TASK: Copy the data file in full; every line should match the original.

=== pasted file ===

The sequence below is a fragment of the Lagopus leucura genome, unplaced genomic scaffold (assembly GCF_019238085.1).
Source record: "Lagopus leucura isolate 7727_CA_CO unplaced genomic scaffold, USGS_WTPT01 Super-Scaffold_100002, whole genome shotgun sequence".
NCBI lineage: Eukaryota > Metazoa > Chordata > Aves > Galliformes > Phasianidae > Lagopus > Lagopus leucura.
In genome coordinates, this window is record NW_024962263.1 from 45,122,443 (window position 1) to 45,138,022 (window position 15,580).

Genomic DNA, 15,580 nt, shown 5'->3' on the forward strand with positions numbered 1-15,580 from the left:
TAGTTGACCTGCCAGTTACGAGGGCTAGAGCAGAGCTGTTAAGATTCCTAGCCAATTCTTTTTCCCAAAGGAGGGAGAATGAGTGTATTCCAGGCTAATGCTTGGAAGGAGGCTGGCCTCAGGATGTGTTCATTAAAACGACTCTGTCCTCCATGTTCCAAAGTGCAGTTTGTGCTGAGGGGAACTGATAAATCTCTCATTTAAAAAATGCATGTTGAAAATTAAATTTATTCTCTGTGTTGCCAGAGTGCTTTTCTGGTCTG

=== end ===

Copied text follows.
The sequence below is a fragment of the Lagopus leucura genome, unplaced genomic scaffold (assembly GCF_019238085.1).
Source record: "Lagopus leucura isolate 7727_CA_CO unplaced genomic scaffold, USGS_WTPT01 Super-Scaffold_100002, whole genome shotgun sequence".
NCBI lineage: Eukaryota > Metazoa > Chordata > Aves > Galliformes > Phasianidae > Lagopus > Lagopus leucura.
In genome coordinates, this window is record NW_024962263.1 from 45,122,443 (window position 1) to 45,138,022 (window position 15,580).

Genomic DNA, 15,580 nt, shown 5'->3' on the forward strand with positions numbered 1-15,580 from the left:
TAGTTGACCTGCCAGTTACGAGGGCTAGAGCAGAGCTGTTAAGATTCCTAGCCAATTCTTTTTCCCAAAGGAGGGAGAATGAGTGTATTCCAGGCTAATGCTTGGAAGGAGGCTGGCCTCAGGATGTGTTCATTAAAACGACTCTGTCCTCCATGTTCCAAAGTGCAGTTTGTGCTGAGGGGAACTGATAAATCTCTCATTTAAAAAATGCATGTTGAAAATTAAATTTATTCTCTGTGTTGCCAGAGTGCTTTTCTGGTCTG